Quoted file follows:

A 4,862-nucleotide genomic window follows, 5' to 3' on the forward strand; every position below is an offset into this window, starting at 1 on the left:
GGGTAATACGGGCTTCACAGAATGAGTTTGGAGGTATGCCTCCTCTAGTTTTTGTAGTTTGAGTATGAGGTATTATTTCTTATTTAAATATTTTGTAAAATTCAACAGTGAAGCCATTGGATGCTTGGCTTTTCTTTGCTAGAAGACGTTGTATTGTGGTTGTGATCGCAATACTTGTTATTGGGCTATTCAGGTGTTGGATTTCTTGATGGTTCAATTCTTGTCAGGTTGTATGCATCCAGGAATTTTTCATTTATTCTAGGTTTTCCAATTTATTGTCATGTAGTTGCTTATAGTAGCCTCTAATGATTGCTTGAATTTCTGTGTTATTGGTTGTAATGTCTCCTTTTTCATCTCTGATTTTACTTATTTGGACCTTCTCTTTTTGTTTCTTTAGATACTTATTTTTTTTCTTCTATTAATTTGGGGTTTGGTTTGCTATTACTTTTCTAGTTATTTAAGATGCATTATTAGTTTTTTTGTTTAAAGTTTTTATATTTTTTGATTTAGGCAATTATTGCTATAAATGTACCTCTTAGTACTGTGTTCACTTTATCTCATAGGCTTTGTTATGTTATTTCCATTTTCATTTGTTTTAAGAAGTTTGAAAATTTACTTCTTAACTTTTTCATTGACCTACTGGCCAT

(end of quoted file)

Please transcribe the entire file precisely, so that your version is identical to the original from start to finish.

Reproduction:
A 4,862-nucleotide genomic window follows, 5' to 3' on the forward strand; every position below is an offset into this window, starting at 1 on the left:
GGGTAATACGGGCTTCACAGAATGAGTTTGGAGGTATGCCTCCTCTAGTTTTTGTAGTTTGAGTATGAGGTATTATTTCTTATTTAAATATTTTGTAAAATTCAACAGTGAAGCCATTGGATGCTTGGCTTTTCTTTGCTAGAAGACGTTGTATTGTGGTTGTGATCGCAATACTTGTTATTGGGCTATTCAGGTGTTGGATTTCTTGATGGTTCAATTCTTGTCAGGTTGTATGCATCCAGGAATTTTTCATTTATTCTAGGTTTTCCAATTTATTGTCATGTAGTTGCTTATAGTAGCCTCTAATGATTGCTTGAATTTCTGTGTTATTGGTTGTAATGTCTCCTTTTTCATCTCTGATTTTACTTATTTGGACCTTCTCTTTTTGTTTCTTTAGATACTTATTTTTTTTCTTCTATTAATTTGGGGTTTGGTTTGCTATTACTTTTCTAGTTATTTAAGATGCATTATTAGTTTTTTTGTTTAAAGTTTTTATATTTTTTGATTTAGGCAATTATTGCTATAAATGTACCTCTTAGTACTGTGTTCACTTTATCTCATAGGCTTTGTTATGTTATTTCCATTTTCATTTGTTTTAAGAAGTTTGAAAATTTACTTCTTAACTTTTTCATTGACCTACTGGCCAT